This next couple posts in the deconstruction left me in a bit of an awkward position, to the point where I’ve really had to think hard about how best to proceed.
The main selling point of Douglas Bland’s work is plausibility. His racist nonsense must be taken seriously because it could actually happen. He is an expert who has studied the problem carefully. You may not like the conclusions, but there’s no getting past the fact that this is a professional assessment by a professional soldier. You might as well argue against the law of gravity, kid, seems to be the message here.
A lot of what I’m trying to put together in this blog is a case, based on actual history, existing doctrine, and personal experience, that Bland’s work is not nearly as reality-based as he would have us think. By pulling up real life examples, part of my goal is to construct an alternate understanding that is a lot more realistic and evidence based.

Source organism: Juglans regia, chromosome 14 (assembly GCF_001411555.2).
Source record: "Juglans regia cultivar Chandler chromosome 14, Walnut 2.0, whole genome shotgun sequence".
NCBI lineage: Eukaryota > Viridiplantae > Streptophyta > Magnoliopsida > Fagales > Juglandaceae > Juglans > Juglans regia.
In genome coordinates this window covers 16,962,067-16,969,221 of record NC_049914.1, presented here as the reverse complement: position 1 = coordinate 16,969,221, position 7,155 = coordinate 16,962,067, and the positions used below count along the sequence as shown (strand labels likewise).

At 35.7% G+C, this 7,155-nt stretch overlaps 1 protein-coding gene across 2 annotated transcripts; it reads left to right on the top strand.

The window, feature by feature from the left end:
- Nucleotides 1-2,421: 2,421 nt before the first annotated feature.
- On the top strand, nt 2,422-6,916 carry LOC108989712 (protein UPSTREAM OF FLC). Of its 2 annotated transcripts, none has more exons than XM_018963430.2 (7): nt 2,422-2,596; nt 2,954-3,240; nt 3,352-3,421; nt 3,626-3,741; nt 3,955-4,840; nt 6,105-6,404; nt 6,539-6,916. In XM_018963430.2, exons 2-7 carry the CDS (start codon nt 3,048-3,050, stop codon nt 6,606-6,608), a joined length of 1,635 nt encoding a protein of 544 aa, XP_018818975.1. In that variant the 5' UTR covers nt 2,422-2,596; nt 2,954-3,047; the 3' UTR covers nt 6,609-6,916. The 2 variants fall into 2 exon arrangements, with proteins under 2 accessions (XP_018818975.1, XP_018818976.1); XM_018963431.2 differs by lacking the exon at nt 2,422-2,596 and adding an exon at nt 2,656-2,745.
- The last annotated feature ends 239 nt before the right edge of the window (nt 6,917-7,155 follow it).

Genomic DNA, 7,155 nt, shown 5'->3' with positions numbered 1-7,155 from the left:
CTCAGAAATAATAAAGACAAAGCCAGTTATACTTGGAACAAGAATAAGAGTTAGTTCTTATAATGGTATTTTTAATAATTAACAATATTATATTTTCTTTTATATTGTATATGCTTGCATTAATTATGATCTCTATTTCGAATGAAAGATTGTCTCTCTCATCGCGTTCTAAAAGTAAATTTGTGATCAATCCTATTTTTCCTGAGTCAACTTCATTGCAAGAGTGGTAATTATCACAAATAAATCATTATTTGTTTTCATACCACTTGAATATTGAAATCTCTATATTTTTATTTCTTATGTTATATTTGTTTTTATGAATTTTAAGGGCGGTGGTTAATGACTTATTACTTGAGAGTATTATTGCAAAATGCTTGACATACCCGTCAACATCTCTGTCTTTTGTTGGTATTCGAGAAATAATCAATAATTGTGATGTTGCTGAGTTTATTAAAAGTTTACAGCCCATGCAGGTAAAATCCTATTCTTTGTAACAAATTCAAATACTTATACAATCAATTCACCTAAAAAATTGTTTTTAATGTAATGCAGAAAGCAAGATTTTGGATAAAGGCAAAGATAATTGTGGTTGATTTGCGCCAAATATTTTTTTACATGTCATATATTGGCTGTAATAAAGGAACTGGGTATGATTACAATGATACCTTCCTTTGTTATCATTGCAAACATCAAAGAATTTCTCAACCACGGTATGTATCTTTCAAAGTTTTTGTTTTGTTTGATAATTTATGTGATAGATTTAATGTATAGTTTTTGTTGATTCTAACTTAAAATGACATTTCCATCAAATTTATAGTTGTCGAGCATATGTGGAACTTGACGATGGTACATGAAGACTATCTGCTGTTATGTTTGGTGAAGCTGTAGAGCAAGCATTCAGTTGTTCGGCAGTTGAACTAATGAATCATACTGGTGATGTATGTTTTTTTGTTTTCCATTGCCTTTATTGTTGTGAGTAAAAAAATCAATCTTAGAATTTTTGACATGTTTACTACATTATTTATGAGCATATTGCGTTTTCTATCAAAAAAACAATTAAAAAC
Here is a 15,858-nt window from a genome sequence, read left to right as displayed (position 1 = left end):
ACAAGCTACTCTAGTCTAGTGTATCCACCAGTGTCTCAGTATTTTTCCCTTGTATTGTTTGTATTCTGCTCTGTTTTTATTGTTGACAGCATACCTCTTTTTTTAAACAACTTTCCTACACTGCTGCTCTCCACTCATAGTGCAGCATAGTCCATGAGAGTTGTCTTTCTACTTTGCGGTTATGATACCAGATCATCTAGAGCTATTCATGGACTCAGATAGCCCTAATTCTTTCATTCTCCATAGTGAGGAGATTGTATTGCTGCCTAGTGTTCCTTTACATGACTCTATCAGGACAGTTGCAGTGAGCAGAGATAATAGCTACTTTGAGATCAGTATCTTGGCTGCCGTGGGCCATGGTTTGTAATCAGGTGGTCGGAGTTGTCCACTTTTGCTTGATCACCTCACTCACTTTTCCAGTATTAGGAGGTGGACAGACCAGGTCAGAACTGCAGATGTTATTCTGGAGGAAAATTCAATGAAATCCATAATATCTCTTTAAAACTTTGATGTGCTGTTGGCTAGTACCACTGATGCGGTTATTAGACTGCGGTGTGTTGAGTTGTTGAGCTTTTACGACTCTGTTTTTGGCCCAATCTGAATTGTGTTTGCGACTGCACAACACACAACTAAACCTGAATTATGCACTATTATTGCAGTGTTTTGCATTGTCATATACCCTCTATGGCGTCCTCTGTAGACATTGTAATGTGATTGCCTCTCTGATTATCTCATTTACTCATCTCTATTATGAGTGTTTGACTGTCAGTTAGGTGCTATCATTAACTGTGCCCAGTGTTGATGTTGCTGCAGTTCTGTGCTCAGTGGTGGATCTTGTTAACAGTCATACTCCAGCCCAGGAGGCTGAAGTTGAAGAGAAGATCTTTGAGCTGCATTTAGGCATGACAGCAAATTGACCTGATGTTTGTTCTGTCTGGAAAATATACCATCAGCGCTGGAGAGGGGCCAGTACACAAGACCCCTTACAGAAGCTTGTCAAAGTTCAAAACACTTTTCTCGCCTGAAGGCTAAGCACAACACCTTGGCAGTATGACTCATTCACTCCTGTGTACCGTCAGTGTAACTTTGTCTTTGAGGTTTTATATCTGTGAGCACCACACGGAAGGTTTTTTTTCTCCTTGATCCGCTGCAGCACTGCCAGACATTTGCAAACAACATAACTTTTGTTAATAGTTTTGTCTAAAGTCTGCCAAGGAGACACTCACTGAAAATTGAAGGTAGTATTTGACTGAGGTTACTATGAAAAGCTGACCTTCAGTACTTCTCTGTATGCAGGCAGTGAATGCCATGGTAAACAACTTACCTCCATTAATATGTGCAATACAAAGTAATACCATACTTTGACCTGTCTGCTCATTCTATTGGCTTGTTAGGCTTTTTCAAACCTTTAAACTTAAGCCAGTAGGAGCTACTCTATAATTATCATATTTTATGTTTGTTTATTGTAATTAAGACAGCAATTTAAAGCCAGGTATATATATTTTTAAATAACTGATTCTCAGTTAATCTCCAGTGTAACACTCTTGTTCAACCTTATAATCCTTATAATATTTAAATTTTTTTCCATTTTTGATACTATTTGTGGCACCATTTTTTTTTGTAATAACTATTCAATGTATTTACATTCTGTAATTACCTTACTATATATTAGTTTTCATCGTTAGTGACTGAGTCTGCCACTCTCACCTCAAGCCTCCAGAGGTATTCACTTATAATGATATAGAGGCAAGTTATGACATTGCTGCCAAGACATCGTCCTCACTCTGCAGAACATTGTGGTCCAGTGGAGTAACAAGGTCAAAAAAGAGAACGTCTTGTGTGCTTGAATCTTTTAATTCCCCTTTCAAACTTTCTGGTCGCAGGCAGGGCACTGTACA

This is where things get complicated.
The next few posts have to do with Bland’s characters plotting an urban battle in the streets of Winnipeg. Much like his weapons raid in Petawawa, the plan is laughably full of holes and criminally light on specifics, and reading through it I can easily pick out dozens of ways it can be done better.
And that’s the problem. It’s hard to engage Bland’s ideas without (to a certain extent) coming up with a better way to destroy my own country.
I’m not trying to claim that I’m some military genius and that my analysis of Uprising could spell the downfall of Canada itself, I’m not. Seriously, I know a few basic things about room clearing and how to fortify various buildings types against attack. I can explain your basic logistics requirements up to around a company level, and how to manage manpower and divide up tasks. These are important things and they’re going to form the backbone of my criticism, but it’s not exactly the sort secret knowledge that can topple nations.
But there’s no getting around the fact that when I’m criticizing Bland’s hypothetical NPA battle plans, I’m sort of laying out the basics of how to wreck up a Canadian city and kill a bunch of Canadian people.
Yeah, so I had to think things through.